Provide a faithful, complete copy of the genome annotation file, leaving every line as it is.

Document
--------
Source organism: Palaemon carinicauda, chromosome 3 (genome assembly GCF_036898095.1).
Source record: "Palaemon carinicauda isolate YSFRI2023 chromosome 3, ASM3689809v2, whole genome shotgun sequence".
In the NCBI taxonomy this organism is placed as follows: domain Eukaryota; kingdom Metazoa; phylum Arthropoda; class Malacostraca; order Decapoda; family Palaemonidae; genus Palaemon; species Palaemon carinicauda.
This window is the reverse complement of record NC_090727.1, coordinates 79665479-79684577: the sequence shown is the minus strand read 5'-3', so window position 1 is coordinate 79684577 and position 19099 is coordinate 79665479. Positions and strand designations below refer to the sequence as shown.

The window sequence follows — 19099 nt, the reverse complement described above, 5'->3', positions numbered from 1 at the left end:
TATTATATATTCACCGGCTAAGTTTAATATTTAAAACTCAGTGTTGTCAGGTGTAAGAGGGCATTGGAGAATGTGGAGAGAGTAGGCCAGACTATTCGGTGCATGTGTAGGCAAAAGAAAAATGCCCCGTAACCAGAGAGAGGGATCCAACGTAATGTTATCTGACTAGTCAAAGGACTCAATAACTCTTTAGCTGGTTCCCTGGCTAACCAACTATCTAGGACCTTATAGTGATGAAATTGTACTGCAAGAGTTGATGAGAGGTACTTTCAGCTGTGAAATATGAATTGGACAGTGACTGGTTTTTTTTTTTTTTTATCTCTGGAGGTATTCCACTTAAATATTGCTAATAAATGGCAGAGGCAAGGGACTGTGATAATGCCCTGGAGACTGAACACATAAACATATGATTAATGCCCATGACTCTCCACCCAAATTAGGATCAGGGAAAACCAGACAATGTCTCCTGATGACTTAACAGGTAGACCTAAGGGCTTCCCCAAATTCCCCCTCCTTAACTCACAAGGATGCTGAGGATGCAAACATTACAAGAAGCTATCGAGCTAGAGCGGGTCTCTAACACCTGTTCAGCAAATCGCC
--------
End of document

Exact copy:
Source organism: Palaemon carinicauda, chromosome 3 (genome assembly GCF_036898095.1).
Source record: "Palaemon carinicauda isolate YSFRI2023 chromosome 3, ASM3689809v2, whole genome shotgun sequence".
In the NCBI taxonomy this organism is placed as follows: domain Eukaryota; kingdom Metazoa; phylum Arthropoda; class Malacostraca; order Decapoda; family Palaemonidae; genus Palaemon; species Palaemon carinicauda.
This window is the reverse complement of record NC_090727.1, coordinates 79665479-79684577: the sequence shown is the minus strand read 5'-3', so window position 1 is coordinate 79684577 and position 19099 is coordinate 79665479. Positions and strand designations below refer to the sequence as shown.

The window sequence follows — 19099 nt, the reverse complement described above, 5'->3', positions numbered from 1 at the left end:
TATTATATATTCACCGGCTAAGTTTAATATTTAAAACTCAGTGTTGTCAGGTGTAAGAGGGCATTGGAGAATGTGGAGAGAGTAGGCCAGACTATTCGGTGCATGTGTAGGCAAAAGAAAAATGCCCCGTAACCAGAGAGAGGGATCCAACGTAATGTTATCTGACTAGTCAAAGGACTCAATAACTCTTTAGCTGGTTCCCTGGCTAACCAACTATCTAGGACCTTATAGTGATGAAATTGTACTGCAAGAGTTGATGAGAGGTACTTTCAGCTGTGAAATATGAATTGGACAGTGACTGGTTTTTTTTTTTTTTTATCTCTGGAGGTATTCCACTTAAATATTGCTAATAAATGGCAGAGGCAAGGGACTGTGATAATGCCCTGGAGACTGAACACATAAACATATGATTAATGCCCATGACTCTCCACCCAAATTAGGATCAGGGAAAACCAGACAATGTCTCCTGATGACTTAACAGGTAGACCTAAGGGCTTCCCCAAATTCCCCCTCCTTAACTCACAAGGATGCTGAGGATGCAAACATTACAAGAAGCTATCGAGCTAGAGCGGGTCTCTAACACCTGTTCAGCAAATCGCC